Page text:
The memory 530, which may comprise read-only memory (ROM), random-access memory (RAM), nonvolatile memory, an optical disk, a magnetic tape, and/or a magnetic disk, stores programmable parameters and may also store information including executable instructions, non-programmable parameters, and/or other data. For example, vintage information may be stored in the memory 530 and/or may be stored elsewhere within the apparatus 500. Executable instructions defining a method associated with the presented embodiments may also be stored in the memory 530 for execution by the processor 520. The method may be programmed when the apparatus 500 is manufactured or via a machine-readable medium 600 (e.g., see FIG. 6) at a later date. Such a medium may include any of the forms listed above with respect to the memory 530 and may further include, for example, a carrier wave modulated, or otherwise manipulated, to convey instructions that can be read, demodulated/decoded and executed by the apparatus 500.

In view of the foregoing, it will be apparent to one of ordinary skill in the art that the described embodiments may be implemented in software, firmware, and hardware. The actual software code or specialized control hardware used to implement the present invention is not limiting of the invention. Thus, the operation and behavior of the embodiments is described without specific reference to the actual software code or specialized hardware components. The absence of such specific references is feasible because it is clearly understood that artisans of ordinary skill would be able to design software and control hardware to implement the embodiments of the present invention based on the description herein.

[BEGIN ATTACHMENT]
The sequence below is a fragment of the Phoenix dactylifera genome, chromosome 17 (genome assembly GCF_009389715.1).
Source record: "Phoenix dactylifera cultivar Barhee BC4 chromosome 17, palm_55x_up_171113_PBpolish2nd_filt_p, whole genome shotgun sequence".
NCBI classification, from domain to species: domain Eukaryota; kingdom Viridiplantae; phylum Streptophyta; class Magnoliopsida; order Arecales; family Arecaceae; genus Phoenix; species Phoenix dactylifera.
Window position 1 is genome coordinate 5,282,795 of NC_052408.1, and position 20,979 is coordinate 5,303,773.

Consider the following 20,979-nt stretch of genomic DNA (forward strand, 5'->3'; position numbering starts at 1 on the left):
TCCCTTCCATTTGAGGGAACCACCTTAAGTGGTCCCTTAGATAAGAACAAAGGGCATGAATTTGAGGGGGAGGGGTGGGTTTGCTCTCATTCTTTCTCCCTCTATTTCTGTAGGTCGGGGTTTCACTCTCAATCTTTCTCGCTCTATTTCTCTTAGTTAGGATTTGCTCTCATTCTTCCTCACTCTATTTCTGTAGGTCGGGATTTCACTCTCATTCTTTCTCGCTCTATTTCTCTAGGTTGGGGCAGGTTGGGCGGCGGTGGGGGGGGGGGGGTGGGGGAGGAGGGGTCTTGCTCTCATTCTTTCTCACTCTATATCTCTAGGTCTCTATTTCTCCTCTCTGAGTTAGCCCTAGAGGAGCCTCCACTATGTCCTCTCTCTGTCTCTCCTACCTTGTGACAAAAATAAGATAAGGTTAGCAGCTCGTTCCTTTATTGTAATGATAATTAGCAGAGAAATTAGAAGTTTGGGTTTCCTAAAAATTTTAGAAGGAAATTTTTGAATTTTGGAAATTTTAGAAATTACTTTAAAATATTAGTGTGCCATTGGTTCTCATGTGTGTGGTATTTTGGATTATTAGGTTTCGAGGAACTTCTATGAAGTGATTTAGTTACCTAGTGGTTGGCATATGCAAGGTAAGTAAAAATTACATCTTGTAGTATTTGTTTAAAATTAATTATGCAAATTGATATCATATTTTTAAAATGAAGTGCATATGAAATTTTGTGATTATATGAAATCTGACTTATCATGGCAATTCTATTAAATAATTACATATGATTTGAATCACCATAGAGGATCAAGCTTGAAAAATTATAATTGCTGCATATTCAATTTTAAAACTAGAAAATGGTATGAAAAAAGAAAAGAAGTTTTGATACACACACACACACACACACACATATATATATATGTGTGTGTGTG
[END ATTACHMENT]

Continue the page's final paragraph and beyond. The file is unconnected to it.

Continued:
The foregoing presentation of the described embodiments is provided to enable any person skilled in the art to make or use the present invention. Various modifications to these embodiments are possible, and the generic principles presented herein may be applied to other embodiments as well. For example, the invention may be implemented in part or in whole as a hard-wired circuit, as a circuit configuration fabricated into an application-specific integrated circuit, or as a firmware program loaded into non-volatile memory or a software program loaded from or into a data storage medium as machine-readable code, such code being instructions executable by an array of logic elements such as a microprocessor or other digital signal processing unit, or some other programmable machine or system. As such, the present invention is not intended to be limited to the embodiments shown above, any particular sequence of instructions, and/or any particular configuration of hardware but rather is to be accorded the widest scope consistent with the principles and novel features disclosed in any fashion herein.

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Classifications
U.S. Classification705/36.00R, 705/35
International ClassificationG06Q40/00
Cooperative ClassificationG06Q40/02, G06Q40/00, G06Q40/06, G06Q30/02
European ClassificationG06Q40/02, G06Q30/02, G06Q40/00, G06Q40/06